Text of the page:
Tuesday, June 26, 2012

Really, King David?

[I found this interesting advice for a Rosh Kollel, at Life in Israel, interesting]

A couple of weeks ago, during a shiur, I was asked how King David could have said, “I have never seen a righteous person abandoned.” (Tehillim 37:25) It's a question I hear frequently; here are three approaches:

1. Radak seems to have been troubled by this question; he appended the word “entirely” to the sentence, in his commentary. In other words, King David meant that Gd doesn't entirely abandon a person - even if it seems that way.

2. Chief Rabbi Lord Jonathan Sacks, in his book, To Heal a Fractured World, offers another explanation:

“There is, however, a magnificent interpretation attributed to the late Rabbi Joseph Soloveitchik of blessed memory. He argued that the verb in the verse, raiti, "seen", should be understood as having the same meaning as it has in Esther 8:6... She says: "How can I see [raiti] disaster fall on my people? How can I see [raiti] the destruction of my kindred?" Here the verb means not simply to see but rather: to watch, to be a passive witness, to be a bystander.

“In this sense, said Rabbi Soloveitchik, the verse in Psalms should be read as: "When a righteous person was being forsaken or his children begging for bread, I never merely stood and watched." Understood thus, it has a similar meaning to the command (Vayyikra 19: 16), "Do not stand still when your neighbour’s life is in danger". As the Holocaust historian Yehudah Bauer put it: Thou shalt not be a bystander.

“Understood thus, the placing of the verse at the end of Birkat ha-mazon is beautifully symmetrical. Grace after meals begins by thanking G-d who feeds the hungry. It ends by urging us to do likewise. Having eaten and been satisfied and having blessed G-d, we now remind ourselves of those who do not have the blessing we have just enjoyed, who lack food - the righteous who are forsaken and the children forced to beg for bread. We commit ourselves, in King David’s words, not to stand silently and watch, but to act and bring them help. For we may not rest satisfied while others go hungry. We must heed their cry, as G-d heeds ours.“

3. To the words of Radak and Rabbi Sacks, I would add one more note: The book of Tehillim is neither a work of history nor a collection of prophecies. Rather, Tehillim is an archive of prayers.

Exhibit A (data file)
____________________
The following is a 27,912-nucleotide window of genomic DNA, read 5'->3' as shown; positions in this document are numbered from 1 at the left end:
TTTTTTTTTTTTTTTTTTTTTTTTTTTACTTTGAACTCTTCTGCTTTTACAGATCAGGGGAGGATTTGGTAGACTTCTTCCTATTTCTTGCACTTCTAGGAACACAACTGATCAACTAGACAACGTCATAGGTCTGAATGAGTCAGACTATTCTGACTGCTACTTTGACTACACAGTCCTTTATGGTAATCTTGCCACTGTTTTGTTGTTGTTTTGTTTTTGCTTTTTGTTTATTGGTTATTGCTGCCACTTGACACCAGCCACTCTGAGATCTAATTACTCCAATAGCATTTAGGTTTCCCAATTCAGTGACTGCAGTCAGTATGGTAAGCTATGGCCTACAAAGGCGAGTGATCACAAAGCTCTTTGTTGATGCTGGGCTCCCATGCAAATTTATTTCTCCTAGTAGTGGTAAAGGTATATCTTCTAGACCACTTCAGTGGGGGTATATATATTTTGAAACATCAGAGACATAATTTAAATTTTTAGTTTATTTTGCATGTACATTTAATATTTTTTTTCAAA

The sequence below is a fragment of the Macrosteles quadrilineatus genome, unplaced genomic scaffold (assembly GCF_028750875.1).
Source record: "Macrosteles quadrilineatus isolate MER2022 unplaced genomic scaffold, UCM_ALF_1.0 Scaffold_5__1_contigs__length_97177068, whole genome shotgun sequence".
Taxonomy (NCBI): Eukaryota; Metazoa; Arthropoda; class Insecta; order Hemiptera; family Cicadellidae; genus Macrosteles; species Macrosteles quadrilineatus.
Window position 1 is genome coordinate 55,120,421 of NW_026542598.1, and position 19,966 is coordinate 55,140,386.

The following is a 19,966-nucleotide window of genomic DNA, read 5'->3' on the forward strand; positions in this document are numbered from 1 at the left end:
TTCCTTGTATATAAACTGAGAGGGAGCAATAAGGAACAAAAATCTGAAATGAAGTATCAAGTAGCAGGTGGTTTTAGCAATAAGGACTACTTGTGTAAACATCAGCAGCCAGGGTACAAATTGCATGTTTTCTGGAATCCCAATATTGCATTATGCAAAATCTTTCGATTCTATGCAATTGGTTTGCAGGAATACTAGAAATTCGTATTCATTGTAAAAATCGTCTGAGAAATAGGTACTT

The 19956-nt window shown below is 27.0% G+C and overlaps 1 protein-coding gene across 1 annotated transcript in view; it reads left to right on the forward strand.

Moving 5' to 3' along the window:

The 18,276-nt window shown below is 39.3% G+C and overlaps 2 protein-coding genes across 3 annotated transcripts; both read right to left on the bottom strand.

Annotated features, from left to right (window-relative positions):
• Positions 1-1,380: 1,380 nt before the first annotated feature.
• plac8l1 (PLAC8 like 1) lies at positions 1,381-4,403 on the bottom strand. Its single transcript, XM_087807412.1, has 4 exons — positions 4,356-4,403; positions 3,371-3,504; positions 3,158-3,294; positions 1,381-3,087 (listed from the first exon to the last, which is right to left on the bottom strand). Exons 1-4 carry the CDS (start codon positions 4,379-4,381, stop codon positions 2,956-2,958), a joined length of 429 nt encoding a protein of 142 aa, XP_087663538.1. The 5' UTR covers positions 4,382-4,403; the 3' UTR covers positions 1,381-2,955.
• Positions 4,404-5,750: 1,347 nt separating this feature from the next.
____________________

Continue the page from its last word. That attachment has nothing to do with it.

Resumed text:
Tehillim is King David’s monument to Faith, a record of his relationship with his Creator throughout the epic struggles of the most embattled figure in all of Jewish Scripture. From family strife to national upheaval to international conflict, from punishment and rejection and distance from Gd to cycles of sin and repentance and love and longing for the Divine, from public humiliation to the vision of a triumphant Temple built, King David expressed in words the extremes of human emotion he experienced through the numerous religious apices and nadirs of his seventy years of life.

Through that lens, the words, “I have never seen a righteous person abandoned,” may be more prayer than assertion. The king who had known dire circumstances—poverty, flight, life as a fugitive before King Shaul in the land of his foes, a son Avshalom who attempted to kill him in pursuit of his throne, another son Adoniyahu who staged a feast while his father lay on his deathbed in an attempt to claim the throne for himself—pledged fealty to Gd, saying, “Despite all of the suffering I have seen and experienced, I have faith that You would never truly abandon the righteous.”

We invoke this prayer at the close of our Birkat haMazon, as part of our own assertion of faith. “The man who trusts in Gd is blessed, for I believe Gd will not abandon a righteous person, or his descendants. Gd will give strength to His nation, and He will send them shalom.” This is King David’s prayer, and ours as well.

What is your answer to the question?


  1. Sort of like your #3, but from a theological rather than prayerful perspective. Most like your words "We invoke this prayer at the close of our Birkat haMazon, as part of our own assertion of faith..."

    I trust with a complete trust that the tragedy I see happen to the righteous and their offspring is not abandonment. It's a declaration not only of emunah, but of bitachon, of belief that the righteous (at minimum) are subject to Personal Divine Providence (Hashgachah Peratis). And therefore, so is His nation as a collective.

    But I have to thank you for the CR's presentation of RYBS's take on "ra'isi".

    But if He would just hurry up with that peace stuff, I wouldn't complain....

  2. My view of God is like that of Job. And when Job's friends say that "God is just," God himself got mad at them. He clearly does not agree.
    Without him saying so openly, I think King David was going with this approach.

    1. Answer #3 relies on the gap between Providence in general and reward which is only one kind of Providence.

      Job could be right about Justice; or he could be right about the appropriateness of discussing Justice. But that doesn't rule out Job being subject to Providence.

  3. I don't recall where I learned this, but I remember this particular phrase being an allusion to the havtacha regarding tzedaka...

  4. I have always understood it as meaning that the phenomenon of the impoverished tsaddiq is a rare occurrence, so rare that in the course of a lifetime you might never personally witness it. That doesn't mean that it cannot happen, just that it is very infrequent.

  5. Shalom RosenfeldJune 26, 2012 at 7:00 PM

    I'd read it as:

    "I never saw a righteous person feel totally abandoned, even if his children were going hungry."

  6. From same root as 'ra'ui'-'fitting' -- "I never approved of a tzaddik being needy etc"

  7. R' Micha-
    I hear; interesting.